So how do we confront this issue? Prior to the launch of the new Innovation and Enterprise major at RMIT University Vietnam, our team of academics engaged business leaders and industry partners in conversation about innovation readiness and scalability to better understand the solutions to this corporate innovation and value gap. We also combined these conversations with a review of the extant academic landscape for explanations to help address these phenomena. We discovered four broad interventions:
Firstly, there is a need to look beyond our organisations to drive innovation. Whilst utilising and developing internal innovation resources is a good thing, augmenting these dynamics with external mechanisms can be one of the additional impulses towards narrowing the innovation and value gap.
Secondly, developing an understanding of organisational structure helps shape the initiation of these valuable innovation resources. Organisational structure here refers to both tangible structures such as branch networks and geographic location, as well as less-tangible socio-political structural assemblies such as leadership and governance arrangements.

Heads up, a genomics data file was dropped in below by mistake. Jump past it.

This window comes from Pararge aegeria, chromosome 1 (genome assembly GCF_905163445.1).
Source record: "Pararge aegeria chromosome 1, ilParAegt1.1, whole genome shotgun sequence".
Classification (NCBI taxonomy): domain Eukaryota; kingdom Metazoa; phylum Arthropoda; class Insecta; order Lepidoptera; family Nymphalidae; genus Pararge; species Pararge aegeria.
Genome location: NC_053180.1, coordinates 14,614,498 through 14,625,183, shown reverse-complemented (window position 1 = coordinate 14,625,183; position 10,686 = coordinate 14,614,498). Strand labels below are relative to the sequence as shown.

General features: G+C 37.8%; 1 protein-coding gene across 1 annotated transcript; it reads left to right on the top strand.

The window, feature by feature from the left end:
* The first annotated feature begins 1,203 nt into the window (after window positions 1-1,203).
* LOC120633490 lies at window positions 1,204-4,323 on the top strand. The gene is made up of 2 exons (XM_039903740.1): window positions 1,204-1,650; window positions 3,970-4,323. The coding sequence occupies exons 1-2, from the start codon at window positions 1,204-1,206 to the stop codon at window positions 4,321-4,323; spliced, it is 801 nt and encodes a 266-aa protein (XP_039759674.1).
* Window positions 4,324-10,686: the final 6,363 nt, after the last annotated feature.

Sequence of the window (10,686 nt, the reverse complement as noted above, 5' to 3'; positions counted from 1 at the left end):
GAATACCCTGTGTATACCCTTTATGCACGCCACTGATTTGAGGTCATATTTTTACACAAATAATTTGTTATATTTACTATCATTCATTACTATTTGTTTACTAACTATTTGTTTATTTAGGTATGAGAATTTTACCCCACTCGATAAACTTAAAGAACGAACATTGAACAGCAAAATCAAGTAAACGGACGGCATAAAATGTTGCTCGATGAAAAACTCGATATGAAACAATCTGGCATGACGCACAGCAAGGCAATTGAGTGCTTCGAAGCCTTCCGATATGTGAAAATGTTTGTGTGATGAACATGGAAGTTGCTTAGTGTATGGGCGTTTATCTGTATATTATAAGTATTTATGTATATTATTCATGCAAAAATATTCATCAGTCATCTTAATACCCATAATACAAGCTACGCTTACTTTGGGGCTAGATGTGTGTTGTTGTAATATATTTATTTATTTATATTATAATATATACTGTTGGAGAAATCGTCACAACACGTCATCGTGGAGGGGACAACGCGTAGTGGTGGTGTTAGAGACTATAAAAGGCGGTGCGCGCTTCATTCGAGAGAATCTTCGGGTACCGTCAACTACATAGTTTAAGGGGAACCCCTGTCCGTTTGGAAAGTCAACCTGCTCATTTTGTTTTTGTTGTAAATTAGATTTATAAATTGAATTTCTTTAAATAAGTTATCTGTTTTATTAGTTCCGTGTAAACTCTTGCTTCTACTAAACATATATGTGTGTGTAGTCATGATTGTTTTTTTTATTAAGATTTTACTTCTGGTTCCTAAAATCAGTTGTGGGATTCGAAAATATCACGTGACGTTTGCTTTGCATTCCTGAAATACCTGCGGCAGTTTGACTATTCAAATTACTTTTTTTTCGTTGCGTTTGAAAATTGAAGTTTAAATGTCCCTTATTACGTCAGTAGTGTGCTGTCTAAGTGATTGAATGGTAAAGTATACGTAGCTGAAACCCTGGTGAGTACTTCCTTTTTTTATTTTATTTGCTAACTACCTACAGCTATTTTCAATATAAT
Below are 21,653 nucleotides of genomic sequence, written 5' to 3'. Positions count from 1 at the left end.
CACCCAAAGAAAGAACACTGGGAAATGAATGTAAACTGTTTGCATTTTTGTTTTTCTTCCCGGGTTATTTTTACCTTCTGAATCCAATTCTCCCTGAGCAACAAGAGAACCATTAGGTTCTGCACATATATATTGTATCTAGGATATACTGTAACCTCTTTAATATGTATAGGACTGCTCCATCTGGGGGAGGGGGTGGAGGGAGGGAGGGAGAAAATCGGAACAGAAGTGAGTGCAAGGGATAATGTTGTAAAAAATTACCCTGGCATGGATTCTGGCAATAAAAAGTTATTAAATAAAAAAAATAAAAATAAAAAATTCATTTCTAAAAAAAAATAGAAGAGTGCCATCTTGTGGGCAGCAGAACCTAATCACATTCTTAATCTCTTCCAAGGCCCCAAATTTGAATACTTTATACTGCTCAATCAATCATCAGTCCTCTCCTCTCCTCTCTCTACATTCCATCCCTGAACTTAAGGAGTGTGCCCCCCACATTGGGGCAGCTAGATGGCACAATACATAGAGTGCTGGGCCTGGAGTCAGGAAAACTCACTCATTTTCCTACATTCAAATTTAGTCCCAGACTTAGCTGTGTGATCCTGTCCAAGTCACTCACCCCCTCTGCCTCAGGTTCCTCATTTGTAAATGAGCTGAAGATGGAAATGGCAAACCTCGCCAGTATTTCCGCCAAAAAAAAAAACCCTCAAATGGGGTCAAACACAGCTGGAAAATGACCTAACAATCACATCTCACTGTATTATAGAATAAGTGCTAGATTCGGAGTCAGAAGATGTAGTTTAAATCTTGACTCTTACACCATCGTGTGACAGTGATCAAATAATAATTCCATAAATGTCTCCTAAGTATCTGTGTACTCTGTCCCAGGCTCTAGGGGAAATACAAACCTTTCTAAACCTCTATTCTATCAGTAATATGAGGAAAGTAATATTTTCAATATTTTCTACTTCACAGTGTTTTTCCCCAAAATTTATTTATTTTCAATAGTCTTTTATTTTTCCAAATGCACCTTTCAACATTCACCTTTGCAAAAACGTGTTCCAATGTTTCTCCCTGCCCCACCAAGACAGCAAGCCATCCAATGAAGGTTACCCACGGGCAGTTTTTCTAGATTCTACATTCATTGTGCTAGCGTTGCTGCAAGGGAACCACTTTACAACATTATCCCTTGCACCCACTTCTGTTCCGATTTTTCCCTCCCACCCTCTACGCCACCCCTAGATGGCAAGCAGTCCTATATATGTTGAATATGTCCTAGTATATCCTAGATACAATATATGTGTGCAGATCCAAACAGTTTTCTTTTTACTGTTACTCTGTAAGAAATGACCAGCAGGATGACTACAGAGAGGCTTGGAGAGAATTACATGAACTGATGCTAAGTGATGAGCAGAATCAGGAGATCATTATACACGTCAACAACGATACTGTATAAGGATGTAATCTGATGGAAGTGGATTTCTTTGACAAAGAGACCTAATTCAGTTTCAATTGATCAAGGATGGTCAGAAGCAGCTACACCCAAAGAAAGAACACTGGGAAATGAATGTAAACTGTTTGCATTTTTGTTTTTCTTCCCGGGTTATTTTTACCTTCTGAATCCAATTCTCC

Thirdly, an appreciation for the necessity to cultivate and support diverse teams. Innovation is, or can be, a disruptive process, requiring organisations and their people to better understand current pain-points and address any fixedness in thinking to generate solutions. Facilitating an environment that allows individuals to creatively disagree whilst at the same time supporting socio-psychological dimensions of such difficult discussions is important towards the innovation process.
Finally, there is a need to understand the regulatory landscape in relation to aligning this with organisational goals. Do note that innovation really only takes place in the face of obstacles and the local and international regulatory landscape helps to parametrise institutional innovation.
These broad interventions for narrowing the corporate innovation and value gap will also have implications on future generations, especially current and graduating students heading into the labour market. The comprehensive message is that there is a need to be mindful of skills complementarity and adaptability in light of the ensuing digital transformation of our economic systems. Traditional skill sets will have to be augmented to accommodate such rapid transformation and there has to be awareness of the benefits of opportunities for collaboration. Whilst it is possible to innovate alone, we observe its greatest marginal benefits from working collectively and collaboratively.
Story: Dr Seng Kiong Kok, Interim Senior Program Manager for Innovation and Enterprise, RMIT University Vietnam